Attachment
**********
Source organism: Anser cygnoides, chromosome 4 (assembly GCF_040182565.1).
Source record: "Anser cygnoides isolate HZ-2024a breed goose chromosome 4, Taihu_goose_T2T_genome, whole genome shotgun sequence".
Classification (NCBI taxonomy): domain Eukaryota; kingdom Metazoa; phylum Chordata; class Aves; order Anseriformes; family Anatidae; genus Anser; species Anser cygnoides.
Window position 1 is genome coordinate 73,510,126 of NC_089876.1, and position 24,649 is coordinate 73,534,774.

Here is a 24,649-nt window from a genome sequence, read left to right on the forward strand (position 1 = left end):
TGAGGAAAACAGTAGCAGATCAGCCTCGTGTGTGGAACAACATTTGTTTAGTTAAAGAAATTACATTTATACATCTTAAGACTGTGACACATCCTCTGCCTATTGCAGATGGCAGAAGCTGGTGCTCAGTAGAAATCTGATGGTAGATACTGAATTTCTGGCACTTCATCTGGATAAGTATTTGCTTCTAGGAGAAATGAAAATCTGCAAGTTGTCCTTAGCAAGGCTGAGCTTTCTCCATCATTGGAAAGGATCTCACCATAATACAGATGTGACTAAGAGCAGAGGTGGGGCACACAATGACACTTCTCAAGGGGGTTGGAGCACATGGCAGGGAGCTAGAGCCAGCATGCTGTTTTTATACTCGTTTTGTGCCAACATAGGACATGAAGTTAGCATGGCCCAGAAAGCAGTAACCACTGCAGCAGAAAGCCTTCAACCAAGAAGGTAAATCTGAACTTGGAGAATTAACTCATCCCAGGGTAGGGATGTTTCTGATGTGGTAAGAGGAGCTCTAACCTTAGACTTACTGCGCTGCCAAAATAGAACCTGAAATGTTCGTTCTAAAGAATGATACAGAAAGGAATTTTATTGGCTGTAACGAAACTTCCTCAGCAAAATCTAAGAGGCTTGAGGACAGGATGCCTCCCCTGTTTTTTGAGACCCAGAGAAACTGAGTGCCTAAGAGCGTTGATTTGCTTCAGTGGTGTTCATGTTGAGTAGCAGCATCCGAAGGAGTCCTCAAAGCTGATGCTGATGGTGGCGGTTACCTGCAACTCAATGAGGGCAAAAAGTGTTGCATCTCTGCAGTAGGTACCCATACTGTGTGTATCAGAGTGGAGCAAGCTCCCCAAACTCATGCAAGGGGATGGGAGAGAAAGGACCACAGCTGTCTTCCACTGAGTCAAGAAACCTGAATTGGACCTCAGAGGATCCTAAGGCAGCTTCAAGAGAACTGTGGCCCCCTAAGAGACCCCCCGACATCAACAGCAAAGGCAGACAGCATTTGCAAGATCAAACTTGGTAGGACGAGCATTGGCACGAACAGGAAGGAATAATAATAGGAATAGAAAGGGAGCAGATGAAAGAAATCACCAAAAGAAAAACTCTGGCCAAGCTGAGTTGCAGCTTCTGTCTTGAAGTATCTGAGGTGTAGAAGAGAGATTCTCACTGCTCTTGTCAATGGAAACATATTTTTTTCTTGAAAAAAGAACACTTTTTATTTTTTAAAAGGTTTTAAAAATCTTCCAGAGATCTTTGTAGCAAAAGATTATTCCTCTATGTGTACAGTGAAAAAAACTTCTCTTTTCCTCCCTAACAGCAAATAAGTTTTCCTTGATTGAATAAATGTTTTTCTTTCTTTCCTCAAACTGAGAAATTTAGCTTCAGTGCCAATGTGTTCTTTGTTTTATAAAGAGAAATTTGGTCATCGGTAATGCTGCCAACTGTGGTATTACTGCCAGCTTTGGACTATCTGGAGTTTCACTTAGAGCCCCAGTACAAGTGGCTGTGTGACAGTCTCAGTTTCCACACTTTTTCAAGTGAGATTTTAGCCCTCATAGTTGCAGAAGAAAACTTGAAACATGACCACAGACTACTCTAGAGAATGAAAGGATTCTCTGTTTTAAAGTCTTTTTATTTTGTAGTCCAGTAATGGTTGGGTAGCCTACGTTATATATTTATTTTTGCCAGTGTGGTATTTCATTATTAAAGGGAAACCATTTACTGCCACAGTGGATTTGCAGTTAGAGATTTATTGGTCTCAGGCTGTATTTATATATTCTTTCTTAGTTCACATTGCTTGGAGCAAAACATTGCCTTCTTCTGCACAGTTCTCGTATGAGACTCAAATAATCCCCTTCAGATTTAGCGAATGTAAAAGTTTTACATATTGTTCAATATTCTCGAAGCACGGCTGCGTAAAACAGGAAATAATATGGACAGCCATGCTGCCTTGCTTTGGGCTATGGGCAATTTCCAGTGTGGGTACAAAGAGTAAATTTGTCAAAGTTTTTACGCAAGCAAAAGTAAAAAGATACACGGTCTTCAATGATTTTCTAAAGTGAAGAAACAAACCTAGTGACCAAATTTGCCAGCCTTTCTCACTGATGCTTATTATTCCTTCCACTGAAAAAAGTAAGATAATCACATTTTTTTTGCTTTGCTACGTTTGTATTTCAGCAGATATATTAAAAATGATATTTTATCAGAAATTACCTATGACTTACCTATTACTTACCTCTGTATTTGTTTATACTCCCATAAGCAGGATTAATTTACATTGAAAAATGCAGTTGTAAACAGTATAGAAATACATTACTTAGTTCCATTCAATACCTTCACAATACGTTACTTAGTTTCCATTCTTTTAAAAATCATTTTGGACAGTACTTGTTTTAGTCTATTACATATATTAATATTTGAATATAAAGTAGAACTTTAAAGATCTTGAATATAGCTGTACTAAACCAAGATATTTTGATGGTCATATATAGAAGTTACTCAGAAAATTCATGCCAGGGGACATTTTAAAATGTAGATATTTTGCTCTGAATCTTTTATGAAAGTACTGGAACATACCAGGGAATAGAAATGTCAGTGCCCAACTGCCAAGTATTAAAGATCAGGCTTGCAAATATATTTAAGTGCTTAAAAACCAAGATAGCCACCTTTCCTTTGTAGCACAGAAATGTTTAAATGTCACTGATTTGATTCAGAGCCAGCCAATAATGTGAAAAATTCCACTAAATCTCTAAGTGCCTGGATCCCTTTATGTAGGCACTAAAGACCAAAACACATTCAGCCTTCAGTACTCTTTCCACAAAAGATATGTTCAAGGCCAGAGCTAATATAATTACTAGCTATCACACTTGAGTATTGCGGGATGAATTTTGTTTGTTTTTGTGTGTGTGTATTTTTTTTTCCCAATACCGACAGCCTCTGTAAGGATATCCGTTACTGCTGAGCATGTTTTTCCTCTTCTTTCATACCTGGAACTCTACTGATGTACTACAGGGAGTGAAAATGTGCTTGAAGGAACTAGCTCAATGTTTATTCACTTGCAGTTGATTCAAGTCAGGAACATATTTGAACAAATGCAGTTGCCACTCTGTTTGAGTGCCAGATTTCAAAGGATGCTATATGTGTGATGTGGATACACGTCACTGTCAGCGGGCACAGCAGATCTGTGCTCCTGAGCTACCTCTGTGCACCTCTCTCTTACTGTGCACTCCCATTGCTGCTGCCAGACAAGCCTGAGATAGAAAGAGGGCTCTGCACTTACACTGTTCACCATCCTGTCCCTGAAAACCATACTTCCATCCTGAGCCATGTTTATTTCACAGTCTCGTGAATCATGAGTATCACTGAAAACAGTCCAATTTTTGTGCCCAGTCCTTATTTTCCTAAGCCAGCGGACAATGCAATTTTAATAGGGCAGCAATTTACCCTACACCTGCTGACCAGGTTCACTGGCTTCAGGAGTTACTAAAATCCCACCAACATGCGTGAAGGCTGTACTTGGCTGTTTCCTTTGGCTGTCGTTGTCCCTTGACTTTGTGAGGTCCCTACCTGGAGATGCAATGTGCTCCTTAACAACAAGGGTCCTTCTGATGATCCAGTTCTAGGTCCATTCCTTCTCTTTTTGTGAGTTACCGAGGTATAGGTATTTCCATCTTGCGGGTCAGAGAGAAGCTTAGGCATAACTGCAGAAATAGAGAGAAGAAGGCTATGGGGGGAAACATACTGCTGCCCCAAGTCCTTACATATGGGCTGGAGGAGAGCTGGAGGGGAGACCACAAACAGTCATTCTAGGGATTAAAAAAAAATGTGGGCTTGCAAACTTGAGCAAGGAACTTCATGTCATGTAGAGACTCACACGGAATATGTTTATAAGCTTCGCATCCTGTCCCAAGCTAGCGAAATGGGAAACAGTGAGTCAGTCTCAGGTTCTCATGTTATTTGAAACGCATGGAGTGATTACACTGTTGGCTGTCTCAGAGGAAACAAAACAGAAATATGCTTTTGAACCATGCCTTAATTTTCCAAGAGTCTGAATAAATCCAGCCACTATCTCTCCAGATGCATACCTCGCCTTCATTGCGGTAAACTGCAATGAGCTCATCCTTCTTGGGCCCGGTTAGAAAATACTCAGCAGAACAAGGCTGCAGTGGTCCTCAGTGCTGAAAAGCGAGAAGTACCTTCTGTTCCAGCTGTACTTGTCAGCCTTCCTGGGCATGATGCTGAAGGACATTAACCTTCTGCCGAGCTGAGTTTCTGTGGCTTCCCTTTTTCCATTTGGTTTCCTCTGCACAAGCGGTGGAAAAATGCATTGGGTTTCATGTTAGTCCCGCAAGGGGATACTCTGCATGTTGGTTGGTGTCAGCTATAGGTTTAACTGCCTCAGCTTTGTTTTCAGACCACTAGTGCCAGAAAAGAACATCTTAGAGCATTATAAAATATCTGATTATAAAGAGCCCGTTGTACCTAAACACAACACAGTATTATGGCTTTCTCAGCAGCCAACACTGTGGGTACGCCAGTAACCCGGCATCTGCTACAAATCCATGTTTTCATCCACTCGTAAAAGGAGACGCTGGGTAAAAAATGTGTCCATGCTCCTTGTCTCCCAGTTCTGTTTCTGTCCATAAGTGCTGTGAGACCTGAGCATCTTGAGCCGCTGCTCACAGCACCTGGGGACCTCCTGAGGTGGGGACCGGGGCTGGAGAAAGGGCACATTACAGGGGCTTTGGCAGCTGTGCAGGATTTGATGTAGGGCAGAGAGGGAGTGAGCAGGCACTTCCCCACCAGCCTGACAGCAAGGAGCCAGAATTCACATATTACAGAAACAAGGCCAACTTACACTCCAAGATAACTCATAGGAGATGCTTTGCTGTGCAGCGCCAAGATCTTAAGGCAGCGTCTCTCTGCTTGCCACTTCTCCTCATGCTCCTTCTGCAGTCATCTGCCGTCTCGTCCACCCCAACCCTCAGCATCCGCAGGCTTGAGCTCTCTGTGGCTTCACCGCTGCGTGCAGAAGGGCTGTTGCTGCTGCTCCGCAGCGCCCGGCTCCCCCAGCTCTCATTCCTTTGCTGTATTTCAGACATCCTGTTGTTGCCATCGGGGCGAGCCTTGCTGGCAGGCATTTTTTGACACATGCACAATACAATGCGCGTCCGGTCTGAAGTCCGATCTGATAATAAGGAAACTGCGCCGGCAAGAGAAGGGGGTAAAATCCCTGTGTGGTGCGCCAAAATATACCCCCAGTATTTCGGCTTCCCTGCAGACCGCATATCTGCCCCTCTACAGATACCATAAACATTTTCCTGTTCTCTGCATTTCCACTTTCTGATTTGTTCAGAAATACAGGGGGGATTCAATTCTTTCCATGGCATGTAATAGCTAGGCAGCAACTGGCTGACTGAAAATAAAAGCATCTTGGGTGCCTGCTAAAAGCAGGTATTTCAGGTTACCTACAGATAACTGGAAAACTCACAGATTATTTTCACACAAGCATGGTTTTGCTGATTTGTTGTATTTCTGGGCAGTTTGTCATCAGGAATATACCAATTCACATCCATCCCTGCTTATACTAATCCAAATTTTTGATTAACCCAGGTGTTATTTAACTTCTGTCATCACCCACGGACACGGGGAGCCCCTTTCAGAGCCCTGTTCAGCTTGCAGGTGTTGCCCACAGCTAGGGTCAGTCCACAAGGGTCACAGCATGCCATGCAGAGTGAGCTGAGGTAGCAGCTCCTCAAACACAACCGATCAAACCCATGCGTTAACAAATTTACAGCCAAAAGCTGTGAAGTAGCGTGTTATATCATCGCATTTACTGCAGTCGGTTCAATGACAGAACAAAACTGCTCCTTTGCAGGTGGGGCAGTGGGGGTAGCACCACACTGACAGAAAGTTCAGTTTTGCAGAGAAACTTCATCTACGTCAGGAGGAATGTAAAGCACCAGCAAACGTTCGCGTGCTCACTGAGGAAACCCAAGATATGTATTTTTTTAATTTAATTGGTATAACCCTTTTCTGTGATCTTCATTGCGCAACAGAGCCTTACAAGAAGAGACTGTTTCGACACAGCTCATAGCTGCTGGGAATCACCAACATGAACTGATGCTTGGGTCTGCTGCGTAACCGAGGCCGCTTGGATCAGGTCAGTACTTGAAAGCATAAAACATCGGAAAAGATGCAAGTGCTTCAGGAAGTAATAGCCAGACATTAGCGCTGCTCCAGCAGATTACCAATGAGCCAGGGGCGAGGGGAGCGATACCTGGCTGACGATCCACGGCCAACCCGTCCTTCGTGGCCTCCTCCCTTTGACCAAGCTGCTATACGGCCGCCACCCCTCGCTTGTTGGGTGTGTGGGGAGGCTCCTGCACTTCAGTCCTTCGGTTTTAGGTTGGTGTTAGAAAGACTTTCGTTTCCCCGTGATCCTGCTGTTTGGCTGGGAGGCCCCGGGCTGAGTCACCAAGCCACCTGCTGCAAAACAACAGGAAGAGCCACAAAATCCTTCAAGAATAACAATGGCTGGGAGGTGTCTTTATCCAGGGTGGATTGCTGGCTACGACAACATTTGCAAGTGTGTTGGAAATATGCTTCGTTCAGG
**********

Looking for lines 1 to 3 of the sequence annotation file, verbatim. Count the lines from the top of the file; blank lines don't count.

Source organism: Anser cygnoides, chromosome 4 (assembly GCF_040182565.1).
Source record: "Anser cygnoides isolate HZ-2024a breed goose chromosome 4, Taihu_goose_T2T_genome, whole genome shotgun sequence".
Classification (NCBI taxonomy): domain Eukaryota; kingdom Metazoa; phylum Chordata; class Aves; order Anseriformes; family Anatidae; genus Anser; species Anser cygnoides.